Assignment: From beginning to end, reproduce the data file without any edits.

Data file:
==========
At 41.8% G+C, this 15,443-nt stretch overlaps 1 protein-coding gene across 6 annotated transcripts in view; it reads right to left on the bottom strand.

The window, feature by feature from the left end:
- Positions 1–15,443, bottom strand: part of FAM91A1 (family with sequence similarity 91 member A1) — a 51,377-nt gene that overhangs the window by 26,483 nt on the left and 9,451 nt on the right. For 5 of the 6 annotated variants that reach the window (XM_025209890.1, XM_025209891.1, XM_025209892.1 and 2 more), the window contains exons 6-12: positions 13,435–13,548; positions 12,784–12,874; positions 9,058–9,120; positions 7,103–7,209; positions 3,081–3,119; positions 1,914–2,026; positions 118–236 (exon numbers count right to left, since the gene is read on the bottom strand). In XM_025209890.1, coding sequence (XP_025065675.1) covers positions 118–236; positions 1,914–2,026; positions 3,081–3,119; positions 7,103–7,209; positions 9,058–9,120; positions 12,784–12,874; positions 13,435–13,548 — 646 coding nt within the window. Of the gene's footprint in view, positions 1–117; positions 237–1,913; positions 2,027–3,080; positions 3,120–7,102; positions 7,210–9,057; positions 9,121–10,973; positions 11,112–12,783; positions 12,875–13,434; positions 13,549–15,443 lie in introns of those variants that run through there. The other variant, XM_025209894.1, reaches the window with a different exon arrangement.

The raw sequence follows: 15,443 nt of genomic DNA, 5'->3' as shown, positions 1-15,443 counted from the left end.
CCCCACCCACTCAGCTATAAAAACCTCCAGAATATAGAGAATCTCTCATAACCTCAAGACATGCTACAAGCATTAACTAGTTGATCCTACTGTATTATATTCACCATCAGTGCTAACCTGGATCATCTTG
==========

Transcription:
At 41.8% G+C, this 15,443-nt stretch overlaps 1 protein-coding gene across 6 annotated transcripts in view; it reads right to left on the bottom strand.

The window, feature by feature from the left end:
- Positions 1–15,443, bottom strand: part of FAM91A1 (family with sequence similarity 91 member A1) — a 51,377-nt gene that overhangs the window by 26,483 nt on the left and 9,451 nt on the right. For 5 of the 6 annotated variants that reach the window (XM_025209890.1, XM_025209891.1, XM_025209892.1 and 2 more), the window contains exons 6-12: positions 13,435–13,548; positions 12,784–12,874; positions 9,058–9,120; positions 7,103–7,209; positions 3,081–3,119; positions 1,914–2,026; positions 118–236 (exon numbers count right to left, since the gene is read on the bottom strand). In XM_025209890.1, coding sequence (XP_025065675.1) covers positions 118–236; positions 1,914–2,026; positions 3,081–3,119; positions 7,103–7,209; positions 9,058–9,120; positions 12,784–12,874; positions 13,435–13,548 — 646 coding nt within the window. Of the gene's footprint in view, positions 1–117; positions 237–1,913; positions 2,027–3,080; positions 3,120–7,102; positions 7,210–9,057; positions 9,121–10,973; positions 11,112–12,783; positions 12,875–13,434; positions 13,549–15,443 lie in introns of those variants that run through there. The other variant, XM_025209894.1, reaches the window with a different exon arrangement.

The raw sequence follows: 15,443 nt of genomic DNA, 5'->3' as shown, positions 1-15,443 counted from the left end.
CCCCACCCACTCAGCTATAAAAACCTCCAGAATATAGAGAATCTCTCATAACCTCAAGACATGCTACAAGCATTAACTAGTTGATCCTACTGTATTATATTCACCATCAGTGCTAACCTGGATCATCTTG